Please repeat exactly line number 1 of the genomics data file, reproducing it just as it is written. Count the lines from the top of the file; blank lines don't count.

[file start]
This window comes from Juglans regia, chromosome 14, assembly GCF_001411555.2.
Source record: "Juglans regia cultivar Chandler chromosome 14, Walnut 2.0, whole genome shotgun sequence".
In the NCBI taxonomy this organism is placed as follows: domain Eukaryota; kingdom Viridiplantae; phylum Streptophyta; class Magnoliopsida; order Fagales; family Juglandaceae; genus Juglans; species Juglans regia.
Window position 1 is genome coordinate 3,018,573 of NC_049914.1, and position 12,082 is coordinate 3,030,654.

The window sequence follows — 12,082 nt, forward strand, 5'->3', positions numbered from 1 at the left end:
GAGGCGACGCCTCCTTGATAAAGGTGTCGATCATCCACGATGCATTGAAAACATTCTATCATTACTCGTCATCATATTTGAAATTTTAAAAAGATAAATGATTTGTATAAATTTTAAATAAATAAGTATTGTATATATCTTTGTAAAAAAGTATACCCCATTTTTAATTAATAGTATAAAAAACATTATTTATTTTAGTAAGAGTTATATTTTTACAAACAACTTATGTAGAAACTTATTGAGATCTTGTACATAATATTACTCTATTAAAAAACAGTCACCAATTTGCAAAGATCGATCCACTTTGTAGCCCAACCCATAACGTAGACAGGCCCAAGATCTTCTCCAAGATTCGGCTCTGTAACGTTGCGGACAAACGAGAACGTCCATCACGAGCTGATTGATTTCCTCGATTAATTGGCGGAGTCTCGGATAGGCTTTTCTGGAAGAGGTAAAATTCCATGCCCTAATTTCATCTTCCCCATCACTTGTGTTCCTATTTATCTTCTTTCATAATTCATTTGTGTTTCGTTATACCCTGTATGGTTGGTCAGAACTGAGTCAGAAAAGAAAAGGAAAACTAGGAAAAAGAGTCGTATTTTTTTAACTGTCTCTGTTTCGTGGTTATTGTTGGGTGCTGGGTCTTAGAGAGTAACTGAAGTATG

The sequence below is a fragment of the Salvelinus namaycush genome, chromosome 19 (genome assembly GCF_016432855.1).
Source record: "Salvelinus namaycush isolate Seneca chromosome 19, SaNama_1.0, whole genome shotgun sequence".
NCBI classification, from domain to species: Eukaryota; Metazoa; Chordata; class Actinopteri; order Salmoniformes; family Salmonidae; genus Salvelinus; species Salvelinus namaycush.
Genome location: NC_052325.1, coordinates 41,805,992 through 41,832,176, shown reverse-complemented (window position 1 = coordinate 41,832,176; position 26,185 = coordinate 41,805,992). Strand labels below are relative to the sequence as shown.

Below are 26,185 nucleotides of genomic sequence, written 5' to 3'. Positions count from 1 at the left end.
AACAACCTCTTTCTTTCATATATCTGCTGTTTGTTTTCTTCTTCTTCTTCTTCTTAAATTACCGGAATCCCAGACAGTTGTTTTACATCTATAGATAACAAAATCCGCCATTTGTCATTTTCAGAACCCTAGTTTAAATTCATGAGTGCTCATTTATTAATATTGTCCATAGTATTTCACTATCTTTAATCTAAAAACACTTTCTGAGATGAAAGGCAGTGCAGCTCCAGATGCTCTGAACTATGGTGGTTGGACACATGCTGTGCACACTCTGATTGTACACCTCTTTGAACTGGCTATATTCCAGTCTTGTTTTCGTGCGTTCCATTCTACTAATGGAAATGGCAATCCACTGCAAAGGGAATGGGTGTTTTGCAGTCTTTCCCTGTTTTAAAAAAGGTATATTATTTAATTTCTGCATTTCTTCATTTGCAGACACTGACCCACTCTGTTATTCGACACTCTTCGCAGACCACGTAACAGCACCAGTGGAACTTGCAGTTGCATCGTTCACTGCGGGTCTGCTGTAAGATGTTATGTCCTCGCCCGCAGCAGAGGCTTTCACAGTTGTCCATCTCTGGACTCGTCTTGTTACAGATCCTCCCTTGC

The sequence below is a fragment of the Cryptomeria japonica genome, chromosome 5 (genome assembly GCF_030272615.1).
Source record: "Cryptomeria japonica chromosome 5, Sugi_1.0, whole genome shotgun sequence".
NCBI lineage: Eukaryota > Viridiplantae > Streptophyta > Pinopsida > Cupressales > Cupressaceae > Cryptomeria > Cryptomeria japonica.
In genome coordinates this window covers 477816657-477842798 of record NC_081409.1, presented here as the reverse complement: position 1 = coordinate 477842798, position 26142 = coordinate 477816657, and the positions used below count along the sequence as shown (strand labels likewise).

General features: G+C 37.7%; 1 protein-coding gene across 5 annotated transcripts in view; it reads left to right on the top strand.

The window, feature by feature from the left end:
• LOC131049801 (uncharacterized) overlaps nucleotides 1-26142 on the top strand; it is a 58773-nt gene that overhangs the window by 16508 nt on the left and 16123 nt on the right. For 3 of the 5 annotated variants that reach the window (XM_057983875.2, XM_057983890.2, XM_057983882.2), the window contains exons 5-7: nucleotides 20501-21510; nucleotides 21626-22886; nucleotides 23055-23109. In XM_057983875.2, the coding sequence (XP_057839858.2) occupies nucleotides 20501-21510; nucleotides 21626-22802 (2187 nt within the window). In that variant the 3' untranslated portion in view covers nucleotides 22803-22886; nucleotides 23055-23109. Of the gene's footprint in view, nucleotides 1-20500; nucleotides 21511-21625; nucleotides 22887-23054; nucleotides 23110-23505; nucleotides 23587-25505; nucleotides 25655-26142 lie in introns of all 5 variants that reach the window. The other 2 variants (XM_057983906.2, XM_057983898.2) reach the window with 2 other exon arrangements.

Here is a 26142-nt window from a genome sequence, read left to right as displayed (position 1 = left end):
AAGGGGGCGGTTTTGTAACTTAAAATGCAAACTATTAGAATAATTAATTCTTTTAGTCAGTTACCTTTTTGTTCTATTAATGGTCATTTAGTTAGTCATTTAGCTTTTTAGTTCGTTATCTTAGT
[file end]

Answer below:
This window comes from Juglans regia, chromosome 14, assembly GCF_001411555.2.